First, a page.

Cosmos means "world", as you know, and I've more or less used it in that sense. So "way of the world" isn't a bad shorthand for what I've been getting at, though I admittedly revel in the grandiose resonance of "cosmos". Without saying so, I've more or less referred to a concept of the cosmos or world that is broadly consonant with Christianity--wherein the devil is the kosmokrator and the cosmos itself may well be a living, sinful, fallen being.

Now, the "Christian" fallen cosmos is only a vague background thought that I don't think is crucial to my argument (such that I have an argument). I suppose that it goes without saying that what I have said is as well more or less consonant with the sort of Sartrean, lifeless cosmos which you have remarked as the prospective "cosmos-concept" of my argument.

So, I prefer a Christian "cosmos-concept" in either its traditional or secularized form, as I think it accords well with how things seem. For the purpose of our discussion, I'm not emphasizing Christianity as such, just its "cosmos-concept" or a near relation.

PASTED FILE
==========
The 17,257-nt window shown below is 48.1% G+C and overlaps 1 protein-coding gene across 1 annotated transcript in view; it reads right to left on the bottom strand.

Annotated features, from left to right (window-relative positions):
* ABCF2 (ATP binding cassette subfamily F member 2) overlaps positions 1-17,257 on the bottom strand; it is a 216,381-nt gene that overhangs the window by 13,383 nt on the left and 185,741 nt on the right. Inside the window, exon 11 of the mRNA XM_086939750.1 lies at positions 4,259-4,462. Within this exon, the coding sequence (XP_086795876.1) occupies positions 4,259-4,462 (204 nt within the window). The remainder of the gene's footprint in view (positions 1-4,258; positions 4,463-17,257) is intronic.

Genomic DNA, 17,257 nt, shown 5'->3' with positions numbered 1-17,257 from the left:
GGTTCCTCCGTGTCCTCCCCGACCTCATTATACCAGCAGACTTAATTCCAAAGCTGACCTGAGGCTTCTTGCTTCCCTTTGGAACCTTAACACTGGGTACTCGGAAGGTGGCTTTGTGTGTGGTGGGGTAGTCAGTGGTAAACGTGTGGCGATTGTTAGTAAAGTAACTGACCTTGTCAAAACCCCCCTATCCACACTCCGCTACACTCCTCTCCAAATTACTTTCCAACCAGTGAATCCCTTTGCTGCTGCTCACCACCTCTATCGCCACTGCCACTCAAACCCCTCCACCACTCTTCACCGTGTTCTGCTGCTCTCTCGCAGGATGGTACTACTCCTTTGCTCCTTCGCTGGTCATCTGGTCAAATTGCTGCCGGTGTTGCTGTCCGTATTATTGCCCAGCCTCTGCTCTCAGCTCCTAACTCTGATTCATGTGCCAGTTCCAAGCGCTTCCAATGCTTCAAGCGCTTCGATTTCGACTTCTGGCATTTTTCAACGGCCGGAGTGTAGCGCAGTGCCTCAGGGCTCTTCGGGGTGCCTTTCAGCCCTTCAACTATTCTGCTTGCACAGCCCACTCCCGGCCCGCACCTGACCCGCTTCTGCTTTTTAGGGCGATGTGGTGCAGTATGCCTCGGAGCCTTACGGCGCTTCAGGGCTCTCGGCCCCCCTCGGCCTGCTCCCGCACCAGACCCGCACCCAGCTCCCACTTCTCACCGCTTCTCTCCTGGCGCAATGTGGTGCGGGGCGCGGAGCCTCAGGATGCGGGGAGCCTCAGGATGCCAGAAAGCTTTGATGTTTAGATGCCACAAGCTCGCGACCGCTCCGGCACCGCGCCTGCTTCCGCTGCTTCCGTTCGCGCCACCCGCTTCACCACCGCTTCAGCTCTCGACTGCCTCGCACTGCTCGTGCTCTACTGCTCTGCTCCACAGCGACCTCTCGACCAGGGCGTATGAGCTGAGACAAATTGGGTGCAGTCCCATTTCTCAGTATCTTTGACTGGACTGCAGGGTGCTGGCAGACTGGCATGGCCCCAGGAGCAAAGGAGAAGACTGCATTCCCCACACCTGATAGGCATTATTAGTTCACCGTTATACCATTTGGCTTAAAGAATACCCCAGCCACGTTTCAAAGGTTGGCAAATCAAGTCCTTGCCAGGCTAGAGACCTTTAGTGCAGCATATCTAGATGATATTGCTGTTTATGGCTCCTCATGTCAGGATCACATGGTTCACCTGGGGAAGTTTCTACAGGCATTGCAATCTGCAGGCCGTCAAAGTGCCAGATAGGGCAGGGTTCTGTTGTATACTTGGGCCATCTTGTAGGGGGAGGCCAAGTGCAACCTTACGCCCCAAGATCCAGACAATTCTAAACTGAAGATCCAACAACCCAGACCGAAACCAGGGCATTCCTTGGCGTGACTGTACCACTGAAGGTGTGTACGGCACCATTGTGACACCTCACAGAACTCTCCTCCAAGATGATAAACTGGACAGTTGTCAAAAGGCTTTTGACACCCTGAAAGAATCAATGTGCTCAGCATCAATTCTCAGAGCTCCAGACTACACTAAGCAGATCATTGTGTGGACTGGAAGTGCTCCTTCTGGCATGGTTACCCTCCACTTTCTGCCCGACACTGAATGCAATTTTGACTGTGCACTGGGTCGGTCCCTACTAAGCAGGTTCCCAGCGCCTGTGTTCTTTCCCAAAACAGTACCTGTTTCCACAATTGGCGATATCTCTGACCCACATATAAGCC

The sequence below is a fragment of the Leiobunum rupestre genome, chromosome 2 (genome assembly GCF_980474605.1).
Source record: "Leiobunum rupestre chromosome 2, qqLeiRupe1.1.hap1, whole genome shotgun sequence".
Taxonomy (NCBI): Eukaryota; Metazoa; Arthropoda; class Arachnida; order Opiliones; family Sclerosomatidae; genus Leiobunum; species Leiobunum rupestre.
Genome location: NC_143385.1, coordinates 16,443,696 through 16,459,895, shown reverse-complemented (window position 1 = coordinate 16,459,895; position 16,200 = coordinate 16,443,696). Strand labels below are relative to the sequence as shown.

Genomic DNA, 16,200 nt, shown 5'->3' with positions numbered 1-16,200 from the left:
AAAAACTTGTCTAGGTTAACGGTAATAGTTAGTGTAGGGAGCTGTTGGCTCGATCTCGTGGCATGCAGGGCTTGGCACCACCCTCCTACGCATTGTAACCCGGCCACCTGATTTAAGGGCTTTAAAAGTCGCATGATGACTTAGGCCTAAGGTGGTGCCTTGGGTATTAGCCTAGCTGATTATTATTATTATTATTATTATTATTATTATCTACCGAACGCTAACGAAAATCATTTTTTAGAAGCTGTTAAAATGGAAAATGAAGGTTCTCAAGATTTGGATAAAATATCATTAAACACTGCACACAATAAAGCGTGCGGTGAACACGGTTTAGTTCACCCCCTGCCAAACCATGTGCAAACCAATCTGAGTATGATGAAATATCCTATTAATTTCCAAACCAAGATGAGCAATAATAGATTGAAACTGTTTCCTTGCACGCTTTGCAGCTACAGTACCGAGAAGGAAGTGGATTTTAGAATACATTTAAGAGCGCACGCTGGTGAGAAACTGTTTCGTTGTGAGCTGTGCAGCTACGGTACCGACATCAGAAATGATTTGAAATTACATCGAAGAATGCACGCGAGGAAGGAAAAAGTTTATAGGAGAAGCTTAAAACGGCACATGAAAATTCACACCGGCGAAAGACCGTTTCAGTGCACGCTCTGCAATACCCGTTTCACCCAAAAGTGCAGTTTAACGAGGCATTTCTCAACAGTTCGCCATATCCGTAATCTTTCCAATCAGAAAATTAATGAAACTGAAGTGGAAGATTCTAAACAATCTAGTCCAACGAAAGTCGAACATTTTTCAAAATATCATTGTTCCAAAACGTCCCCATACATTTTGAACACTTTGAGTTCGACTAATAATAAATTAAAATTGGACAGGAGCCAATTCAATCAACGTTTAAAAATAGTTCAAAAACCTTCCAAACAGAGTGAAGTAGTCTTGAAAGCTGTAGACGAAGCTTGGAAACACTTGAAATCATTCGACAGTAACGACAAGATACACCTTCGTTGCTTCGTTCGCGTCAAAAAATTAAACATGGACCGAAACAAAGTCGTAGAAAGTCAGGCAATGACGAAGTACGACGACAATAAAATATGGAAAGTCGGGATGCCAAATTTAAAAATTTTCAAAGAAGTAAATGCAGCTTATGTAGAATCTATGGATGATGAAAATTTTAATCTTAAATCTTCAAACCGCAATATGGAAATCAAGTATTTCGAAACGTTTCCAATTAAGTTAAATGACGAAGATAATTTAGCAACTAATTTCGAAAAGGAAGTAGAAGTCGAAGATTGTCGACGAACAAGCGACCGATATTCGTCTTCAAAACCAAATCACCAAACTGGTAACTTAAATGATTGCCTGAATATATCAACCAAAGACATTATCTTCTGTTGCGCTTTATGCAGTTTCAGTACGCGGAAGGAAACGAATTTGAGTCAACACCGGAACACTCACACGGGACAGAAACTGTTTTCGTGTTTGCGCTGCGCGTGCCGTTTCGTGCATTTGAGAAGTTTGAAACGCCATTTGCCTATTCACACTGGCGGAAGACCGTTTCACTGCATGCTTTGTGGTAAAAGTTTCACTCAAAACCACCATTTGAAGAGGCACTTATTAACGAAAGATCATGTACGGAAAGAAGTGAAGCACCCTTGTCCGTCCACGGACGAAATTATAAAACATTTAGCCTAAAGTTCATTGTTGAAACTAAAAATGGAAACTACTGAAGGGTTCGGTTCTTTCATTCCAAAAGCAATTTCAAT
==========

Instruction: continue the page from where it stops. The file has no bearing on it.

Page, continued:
One of my key thrusts is that I am not a political hedonist and so I don't think that mitigating physical pain ought to be one of our pre-eminent moral-political concerns. That obviously puts me at odds with most folks, including you, and there's really nothing I can, or care, to do about that. You see that at the beginning of this exchange, where I portray an indifference to the suffering caused by school shootings. This has engendered a certain amount of "displeasure" on your part. But one of my contentions would be that, if we weren't in a political order consecrated to the individual pursuit of pleasure, we wouldn't be having "school shootings" as a distinct phenomenon. I won't unpack that idea--as you say, there's nothing I'm saying here (beside the specific connection to "school shootings") that's original. I think you can conduct the implied critique yourself.